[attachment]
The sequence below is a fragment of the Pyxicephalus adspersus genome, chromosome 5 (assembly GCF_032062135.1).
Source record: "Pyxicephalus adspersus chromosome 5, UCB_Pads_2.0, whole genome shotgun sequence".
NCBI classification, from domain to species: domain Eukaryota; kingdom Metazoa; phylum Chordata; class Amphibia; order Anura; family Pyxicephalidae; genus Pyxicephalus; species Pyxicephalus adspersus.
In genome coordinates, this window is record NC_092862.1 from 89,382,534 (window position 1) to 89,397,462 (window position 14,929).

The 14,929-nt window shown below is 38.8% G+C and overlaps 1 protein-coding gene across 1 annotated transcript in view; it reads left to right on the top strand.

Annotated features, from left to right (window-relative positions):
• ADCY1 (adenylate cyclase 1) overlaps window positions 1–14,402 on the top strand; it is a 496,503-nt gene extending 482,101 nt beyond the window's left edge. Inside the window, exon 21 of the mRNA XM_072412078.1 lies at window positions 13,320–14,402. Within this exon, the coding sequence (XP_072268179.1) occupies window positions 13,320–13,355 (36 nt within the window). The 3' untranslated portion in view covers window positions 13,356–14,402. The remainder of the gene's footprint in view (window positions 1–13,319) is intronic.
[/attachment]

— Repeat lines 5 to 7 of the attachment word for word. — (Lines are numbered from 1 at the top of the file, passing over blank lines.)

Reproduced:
The 14,929-nt window shown below is 38.8% G+C and overlaps 1 protein-coding gene across 1 annotated transcript in view; it reads left to right on the top strand.

Annotated features, from left to right (window-relative positions):
• ADCY1 (adenylate cyclase 1) overlaps window positions 1–14,402 on the top strand; it is a 496,503-nt gene extending 482,101 nt beyond the window's left edge. Inside the window, exon 21 of the mRNA XM_072412078.1 lies at window positions 13,320–14,402. Within this exon, the coding sequence (XP_072268179.1) occupies window positions 13,320–13,355 (36 nt within the window). The 3' untranslated portion in view covers window positions 13,356–14,402. The remainder of the gene's footprint in view (window positions 1–13,319) is intronic.